Observatoire de Paris
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Artistic reproduction of a hot-Jupiter type extrasolar planet
Copyright : Paris Observatory / UFE

51 Peg b, 47 Uma b and 70 Vir b

In 1995, Michel Mayor and Didier Queloz, from Geneva Observatory, detected a planet around 51 Pegasi using the radial velocity spectroscopy method. This object, with a mass of 0,5 MJ, was so close to its star (0,05 AU, period 4,2  days) that the Swiss researchers were very careful before annoucing their discovery, considered today to be the first detection of an exoplanet around a solar-type star.

The Americans Geoffrey Marcy and Paul Butler, who were running a program similar to the Swiss' one, confirmed the appearance of 51 Pegasi b, and the year after announced two new exoplanets, 47 Ursae Majoris b (3,4 MJ, period 3 years) and 70 Virginis b (6,6 MJ, period 117  days). The orbit of the third planet is very elliptic (eccentricity of 0,4).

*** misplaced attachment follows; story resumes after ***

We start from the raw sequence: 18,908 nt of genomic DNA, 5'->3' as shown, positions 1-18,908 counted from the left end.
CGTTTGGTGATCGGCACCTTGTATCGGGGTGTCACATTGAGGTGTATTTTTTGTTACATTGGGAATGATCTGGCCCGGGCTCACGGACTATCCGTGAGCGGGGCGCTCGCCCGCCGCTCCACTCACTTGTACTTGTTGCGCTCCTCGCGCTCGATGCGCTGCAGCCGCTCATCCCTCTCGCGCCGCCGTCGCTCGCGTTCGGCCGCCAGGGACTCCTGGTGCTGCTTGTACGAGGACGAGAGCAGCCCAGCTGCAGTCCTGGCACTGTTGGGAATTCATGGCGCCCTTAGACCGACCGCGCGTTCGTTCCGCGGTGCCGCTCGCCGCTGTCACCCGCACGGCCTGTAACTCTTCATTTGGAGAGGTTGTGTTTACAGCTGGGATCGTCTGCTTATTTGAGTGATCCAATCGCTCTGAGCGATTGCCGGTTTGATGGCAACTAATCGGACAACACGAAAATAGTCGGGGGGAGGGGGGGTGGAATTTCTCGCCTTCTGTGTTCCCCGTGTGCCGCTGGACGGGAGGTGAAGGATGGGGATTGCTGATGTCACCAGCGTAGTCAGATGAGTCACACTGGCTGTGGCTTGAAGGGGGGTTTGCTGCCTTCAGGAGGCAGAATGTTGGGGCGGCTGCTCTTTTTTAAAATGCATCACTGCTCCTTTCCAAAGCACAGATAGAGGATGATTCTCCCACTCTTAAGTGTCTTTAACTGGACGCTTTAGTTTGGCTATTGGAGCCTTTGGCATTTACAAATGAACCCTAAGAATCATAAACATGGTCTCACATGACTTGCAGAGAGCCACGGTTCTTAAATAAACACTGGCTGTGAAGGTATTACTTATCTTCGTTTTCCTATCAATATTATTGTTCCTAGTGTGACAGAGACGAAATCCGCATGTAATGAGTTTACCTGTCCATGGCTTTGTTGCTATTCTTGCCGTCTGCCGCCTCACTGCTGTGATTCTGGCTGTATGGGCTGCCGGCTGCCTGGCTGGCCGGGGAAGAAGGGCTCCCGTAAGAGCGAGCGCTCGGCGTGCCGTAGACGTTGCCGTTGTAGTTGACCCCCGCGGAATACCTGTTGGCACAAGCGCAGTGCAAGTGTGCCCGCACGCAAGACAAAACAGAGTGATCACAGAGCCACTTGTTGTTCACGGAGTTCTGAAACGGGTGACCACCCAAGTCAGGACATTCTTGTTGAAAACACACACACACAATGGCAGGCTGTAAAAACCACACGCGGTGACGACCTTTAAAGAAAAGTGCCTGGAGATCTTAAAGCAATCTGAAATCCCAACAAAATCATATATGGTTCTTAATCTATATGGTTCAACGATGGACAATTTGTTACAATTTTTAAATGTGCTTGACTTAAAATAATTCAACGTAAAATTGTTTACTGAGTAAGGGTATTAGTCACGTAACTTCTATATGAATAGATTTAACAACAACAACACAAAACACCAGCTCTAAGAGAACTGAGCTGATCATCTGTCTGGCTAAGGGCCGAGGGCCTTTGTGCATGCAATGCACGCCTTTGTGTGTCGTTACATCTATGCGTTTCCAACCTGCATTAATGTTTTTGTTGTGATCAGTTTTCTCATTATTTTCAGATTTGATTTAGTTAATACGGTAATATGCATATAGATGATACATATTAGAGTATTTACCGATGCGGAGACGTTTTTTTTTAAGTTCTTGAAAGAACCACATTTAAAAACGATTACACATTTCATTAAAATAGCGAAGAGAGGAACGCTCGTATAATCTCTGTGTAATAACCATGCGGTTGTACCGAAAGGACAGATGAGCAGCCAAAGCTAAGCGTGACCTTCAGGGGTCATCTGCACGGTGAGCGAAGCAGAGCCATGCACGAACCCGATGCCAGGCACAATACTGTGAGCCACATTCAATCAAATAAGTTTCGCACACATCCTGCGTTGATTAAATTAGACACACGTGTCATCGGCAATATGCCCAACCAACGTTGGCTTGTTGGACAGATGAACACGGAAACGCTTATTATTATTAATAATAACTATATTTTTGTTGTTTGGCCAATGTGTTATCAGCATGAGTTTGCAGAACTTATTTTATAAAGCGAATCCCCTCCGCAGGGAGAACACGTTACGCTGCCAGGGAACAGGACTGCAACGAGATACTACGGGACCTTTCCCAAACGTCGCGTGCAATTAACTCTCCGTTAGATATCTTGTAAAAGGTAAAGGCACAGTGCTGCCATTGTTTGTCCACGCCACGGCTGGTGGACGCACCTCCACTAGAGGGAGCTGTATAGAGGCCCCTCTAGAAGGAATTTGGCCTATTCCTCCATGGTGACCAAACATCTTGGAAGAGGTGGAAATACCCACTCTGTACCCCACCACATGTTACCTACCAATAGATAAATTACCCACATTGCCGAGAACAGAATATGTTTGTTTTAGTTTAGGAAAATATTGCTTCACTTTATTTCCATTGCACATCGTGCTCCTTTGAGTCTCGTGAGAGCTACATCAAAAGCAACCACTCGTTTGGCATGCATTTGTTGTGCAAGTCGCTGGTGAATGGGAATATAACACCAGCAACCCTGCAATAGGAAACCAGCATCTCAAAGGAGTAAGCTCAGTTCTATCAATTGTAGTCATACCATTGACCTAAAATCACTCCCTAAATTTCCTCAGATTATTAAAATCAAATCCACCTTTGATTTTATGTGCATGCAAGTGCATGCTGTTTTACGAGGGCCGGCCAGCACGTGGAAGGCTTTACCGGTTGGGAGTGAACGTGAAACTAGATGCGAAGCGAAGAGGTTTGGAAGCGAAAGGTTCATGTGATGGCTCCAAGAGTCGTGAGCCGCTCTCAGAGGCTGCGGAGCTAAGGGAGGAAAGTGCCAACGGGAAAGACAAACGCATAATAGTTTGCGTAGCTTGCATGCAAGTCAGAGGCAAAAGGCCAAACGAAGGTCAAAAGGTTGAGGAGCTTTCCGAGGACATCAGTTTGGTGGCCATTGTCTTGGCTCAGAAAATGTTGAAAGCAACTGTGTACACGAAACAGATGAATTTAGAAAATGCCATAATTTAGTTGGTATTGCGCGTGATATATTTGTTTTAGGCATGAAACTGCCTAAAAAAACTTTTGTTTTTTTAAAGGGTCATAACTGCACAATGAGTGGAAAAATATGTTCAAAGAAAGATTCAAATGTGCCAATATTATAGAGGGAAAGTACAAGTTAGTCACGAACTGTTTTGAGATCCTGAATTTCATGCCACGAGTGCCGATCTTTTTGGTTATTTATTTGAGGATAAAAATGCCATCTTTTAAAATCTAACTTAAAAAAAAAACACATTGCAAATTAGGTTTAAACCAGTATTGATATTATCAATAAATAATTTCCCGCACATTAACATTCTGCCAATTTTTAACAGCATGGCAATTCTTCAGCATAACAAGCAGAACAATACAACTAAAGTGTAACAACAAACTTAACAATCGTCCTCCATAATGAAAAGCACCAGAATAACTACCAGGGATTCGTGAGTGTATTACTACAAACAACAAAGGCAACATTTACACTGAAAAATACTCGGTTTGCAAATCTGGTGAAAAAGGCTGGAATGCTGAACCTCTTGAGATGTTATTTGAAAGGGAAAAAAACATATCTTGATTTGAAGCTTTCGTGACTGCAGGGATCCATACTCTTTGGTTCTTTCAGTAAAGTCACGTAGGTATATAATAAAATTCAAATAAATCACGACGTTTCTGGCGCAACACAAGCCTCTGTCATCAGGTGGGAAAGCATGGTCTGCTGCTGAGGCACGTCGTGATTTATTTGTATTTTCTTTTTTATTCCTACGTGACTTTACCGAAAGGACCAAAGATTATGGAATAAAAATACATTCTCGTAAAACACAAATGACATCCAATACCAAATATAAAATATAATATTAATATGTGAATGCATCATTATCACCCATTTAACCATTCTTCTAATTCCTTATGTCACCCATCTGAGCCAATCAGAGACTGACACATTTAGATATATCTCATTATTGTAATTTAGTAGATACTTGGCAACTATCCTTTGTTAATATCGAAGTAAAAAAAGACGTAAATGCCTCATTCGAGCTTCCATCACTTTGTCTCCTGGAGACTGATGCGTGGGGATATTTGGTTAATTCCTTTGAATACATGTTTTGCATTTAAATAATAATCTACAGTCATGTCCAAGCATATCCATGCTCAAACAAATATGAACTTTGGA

The highly elliptic orbits, such as those of giant planets close to their stars like 51 Pegasi b, were not predicted by the theories of the formation of the Solar System.

These discoveries motivate an important theoretical work. In particular, the Migration Phenomenon, proposed in 1980 by Peter Goldreich and Scott Tremaine, is used to explain the presence of 51 Peg b on its current orbit, at a location where it couldn't have formed.